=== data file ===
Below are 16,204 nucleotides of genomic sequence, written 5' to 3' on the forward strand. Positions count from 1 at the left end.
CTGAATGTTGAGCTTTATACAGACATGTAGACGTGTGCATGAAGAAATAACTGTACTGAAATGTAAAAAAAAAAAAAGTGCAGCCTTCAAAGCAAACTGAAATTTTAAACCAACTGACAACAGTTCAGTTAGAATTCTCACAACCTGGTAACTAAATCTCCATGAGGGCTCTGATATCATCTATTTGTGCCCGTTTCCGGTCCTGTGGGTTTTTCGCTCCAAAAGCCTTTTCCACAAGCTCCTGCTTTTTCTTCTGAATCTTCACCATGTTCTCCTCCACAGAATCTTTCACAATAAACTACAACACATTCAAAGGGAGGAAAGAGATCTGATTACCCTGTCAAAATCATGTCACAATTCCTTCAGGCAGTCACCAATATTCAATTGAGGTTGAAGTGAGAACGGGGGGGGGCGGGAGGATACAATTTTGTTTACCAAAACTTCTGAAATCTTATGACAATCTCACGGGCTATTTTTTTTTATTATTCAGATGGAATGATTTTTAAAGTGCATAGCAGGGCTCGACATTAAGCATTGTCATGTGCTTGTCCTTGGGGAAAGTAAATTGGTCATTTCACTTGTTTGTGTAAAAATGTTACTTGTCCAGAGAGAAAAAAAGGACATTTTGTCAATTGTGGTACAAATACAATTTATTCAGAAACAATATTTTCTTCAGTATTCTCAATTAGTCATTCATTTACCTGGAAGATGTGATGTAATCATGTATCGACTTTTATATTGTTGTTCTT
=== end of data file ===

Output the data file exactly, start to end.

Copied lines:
Below are 16,204 nucleotides of genomic sequence, written 5' to 3' on the forward strand. Positions count from 1 at the left end.
CTGAATGTTGAGCTTTATACAGACATGTAGACGTGTGCATGAAGAAATAACTGTACTGAAATGTAAAAAAAAAAAAAGTGCAGCCTTCAAAGCAAACTGAAATTTTAAACCAACTGACAACAGTTCAGTTAGAATTCTCACAACCTGGTAACTAAATCTCCATGAGGGCTCTGATATCATCTATTTGTGCCCGTTTCCGGTCCTGTGGGTTTTTCGCTCCAAAAGCCTTTTCCACAAGCTCCTGCTTTTTCTTCTGAATCTTCACCATGTTCTCCTCCACAGAATCTTTCACAATAAACTACAACACATTCAAAGGGAGGAAAGAGATCTGATTACCCTGTCAAAATCATGTCACAATTCCTTCAGGCAGTCACCAATATTCAATTGAGGTTGAAGTGAGAACGGGGGGGGGCGGGAGGATACAATTTTGTTTACCAAAACTTCTGAAATCTTATGACAATCTCACGGGCTATTTTTTTTTATTATTCAGATGGAATGATTTTTAAAGTGCATAGCAGGGCTCGACATTAAGCATTGTCATGTGCTTGTCCTTGGGGAAAGTAAATTGGTCATTTCACTTGTTTGTGTAAAAATGTTACTTGTCCAGAGAGAAAAAAAGGACATTTTGTCAATTGTGGTACAAATACAATTTATTCAGAAACAATATTTTCTTCAGTATTCTCAATTAGTCATTCATTTACCTGGAAGATGTGATGTAATCATGTATCGACTTTTATATTGTTGTTCTT